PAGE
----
Most customers are more than willing to pay a premium price for service providers who simply notice them and then proactively respond to their needs without prompting. My cleaner has convinced me that this is true.

Sunday, April 11, 2010

Why Feedback Needs to be Immediate

Every manager knows he or she should give an employee immediate feedback when the worker performs below expectations. But sometimes managers fail to do what they know they should do because they are afraid of the reaction they may get when they confront the employee.

Managers who delay giving feedback to their employees do a disfavor to all concerned. They cause more problems by not confronting the employee than they would by confronting the employee immediately.

When a rocket goes off course the best time to give it feedback is as soon as the discrepancy occurs. If caught early, the course can be corrected with a short burst of the rocket thrusters. The longer the rocket goes off course the more fuel it will require to get it back on the right trajectory. And, if caught to late, there may not be enough fuel to correct the deviation. When this happens the rocket has to be destroyed.

The situation is the same regarding employee performance. When an employee goes off course the best time to give him or her feedback is as soon as the digression occurs. When caught early very little energy is required to make the correction. The longer the employee travels down the wrong path the more energy it will take to change the employee’s performance. Not only will the employee have to do more to change, but the manager also must exert a lot of energy to get the employee to make the course correction.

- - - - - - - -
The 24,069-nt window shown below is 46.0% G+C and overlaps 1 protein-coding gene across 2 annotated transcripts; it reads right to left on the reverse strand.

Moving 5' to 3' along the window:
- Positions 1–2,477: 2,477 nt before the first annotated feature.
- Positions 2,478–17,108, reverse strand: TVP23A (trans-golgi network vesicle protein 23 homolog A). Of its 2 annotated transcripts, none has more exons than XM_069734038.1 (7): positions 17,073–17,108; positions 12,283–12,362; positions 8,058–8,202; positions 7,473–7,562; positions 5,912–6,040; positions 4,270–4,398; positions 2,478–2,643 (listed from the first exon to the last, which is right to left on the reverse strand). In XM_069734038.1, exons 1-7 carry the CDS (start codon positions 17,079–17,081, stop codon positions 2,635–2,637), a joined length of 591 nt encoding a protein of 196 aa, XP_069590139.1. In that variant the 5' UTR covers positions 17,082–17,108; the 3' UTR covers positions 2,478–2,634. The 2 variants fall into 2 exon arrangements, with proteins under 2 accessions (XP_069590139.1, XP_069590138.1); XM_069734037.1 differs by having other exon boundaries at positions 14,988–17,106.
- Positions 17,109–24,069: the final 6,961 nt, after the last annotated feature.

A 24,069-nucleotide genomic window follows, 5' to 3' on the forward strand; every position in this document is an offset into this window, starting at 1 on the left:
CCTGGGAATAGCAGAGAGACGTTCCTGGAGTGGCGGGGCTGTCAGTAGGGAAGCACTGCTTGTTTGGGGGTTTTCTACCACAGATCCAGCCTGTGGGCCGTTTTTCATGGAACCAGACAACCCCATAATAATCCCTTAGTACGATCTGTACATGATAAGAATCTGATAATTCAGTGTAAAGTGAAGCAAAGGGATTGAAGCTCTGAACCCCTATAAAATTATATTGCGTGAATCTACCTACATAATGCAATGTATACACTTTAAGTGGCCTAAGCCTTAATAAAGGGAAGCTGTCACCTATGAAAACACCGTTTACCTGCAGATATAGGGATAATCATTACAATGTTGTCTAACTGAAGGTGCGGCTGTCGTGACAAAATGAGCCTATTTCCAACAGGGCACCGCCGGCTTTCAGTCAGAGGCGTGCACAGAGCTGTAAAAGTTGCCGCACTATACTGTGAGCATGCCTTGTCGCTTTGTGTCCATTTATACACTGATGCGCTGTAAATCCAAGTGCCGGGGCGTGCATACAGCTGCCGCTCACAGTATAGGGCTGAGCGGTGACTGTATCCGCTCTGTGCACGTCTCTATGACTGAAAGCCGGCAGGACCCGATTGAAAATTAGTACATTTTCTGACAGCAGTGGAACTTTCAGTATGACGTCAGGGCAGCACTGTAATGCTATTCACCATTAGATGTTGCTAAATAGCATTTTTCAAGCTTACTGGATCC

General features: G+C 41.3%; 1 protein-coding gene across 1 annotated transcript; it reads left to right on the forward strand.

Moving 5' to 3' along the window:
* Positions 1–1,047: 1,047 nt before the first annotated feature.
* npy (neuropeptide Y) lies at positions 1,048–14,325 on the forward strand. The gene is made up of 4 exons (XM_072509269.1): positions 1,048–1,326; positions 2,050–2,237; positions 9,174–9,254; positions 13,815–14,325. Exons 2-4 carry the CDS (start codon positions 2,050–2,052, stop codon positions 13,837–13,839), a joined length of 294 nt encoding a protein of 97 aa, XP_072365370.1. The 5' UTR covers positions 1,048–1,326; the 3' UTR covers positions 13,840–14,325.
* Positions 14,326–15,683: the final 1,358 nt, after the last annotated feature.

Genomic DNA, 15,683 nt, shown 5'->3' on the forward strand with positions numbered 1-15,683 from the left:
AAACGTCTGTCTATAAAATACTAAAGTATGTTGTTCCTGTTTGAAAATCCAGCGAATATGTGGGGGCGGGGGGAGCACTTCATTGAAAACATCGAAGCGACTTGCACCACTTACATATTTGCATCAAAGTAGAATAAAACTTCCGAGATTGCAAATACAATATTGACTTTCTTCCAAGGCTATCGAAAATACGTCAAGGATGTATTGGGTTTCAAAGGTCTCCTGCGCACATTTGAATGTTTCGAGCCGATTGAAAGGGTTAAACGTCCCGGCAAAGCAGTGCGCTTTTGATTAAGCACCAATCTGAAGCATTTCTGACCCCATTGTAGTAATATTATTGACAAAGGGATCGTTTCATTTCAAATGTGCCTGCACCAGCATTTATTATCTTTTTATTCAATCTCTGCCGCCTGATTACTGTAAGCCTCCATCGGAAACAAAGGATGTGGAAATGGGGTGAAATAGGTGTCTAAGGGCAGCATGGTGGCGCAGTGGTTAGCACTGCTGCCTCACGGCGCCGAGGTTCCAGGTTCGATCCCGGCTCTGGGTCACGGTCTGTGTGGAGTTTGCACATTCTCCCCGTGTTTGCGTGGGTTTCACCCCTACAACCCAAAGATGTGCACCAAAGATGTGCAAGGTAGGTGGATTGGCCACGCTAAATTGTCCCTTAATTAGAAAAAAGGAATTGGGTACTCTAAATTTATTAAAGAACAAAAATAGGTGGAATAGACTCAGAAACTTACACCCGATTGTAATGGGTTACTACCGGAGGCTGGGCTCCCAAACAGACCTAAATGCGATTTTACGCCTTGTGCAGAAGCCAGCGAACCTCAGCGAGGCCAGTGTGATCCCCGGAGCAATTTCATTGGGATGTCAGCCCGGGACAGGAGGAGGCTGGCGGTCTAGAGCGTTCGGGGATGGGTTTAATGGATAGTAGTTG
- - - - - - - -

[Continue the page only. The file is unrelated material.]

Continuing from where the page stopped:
Managers who delay giving feedback to off-target employees cause problems for themselves. When an employee has been doing the wrong thing for an extended time, and then is finally confronted with the error, the worker is more likely to respond poorly to the feedback than they would have had the feedback been given earlier. Belated feedback incites a great deal of resistance. The employee typically retorts with such comments as: “How come you didn’t tell me this earlier”; “This is the way I’ve always done it”; “This is how I was trained to do it”; or “There’s nothing wrong with the way I’ve been doing it.”

When feedback is delayed it invariably causes the employee to focus on the path they have been on rather than the corrective path they need to follow. They argue about where they have been rather than accept where they need to go.

Late feedback also causes the employee to focus on the manager rather than focus on his or herself. They often accuse the manager of being wrong rather than accepting that their own performance is wrong. Instead of using their energy to make the course correction they waste time and energy fighting the feedback they’re given. Rather than immediately getting back on track they stand their ground and defend the course they are on.

Immediate feedback is much easier on both the employee and the manager. The earlier the feedback is given to the employee the easier it is to accept the correction and the less energy it takes to change one’s behavior.

The sooner the manager delivers the feedback the less likely the employee will respond negatively to the feedback and use their energy to attack the manager rather than attacking the problem. Immediate feedback gets immediate positive results.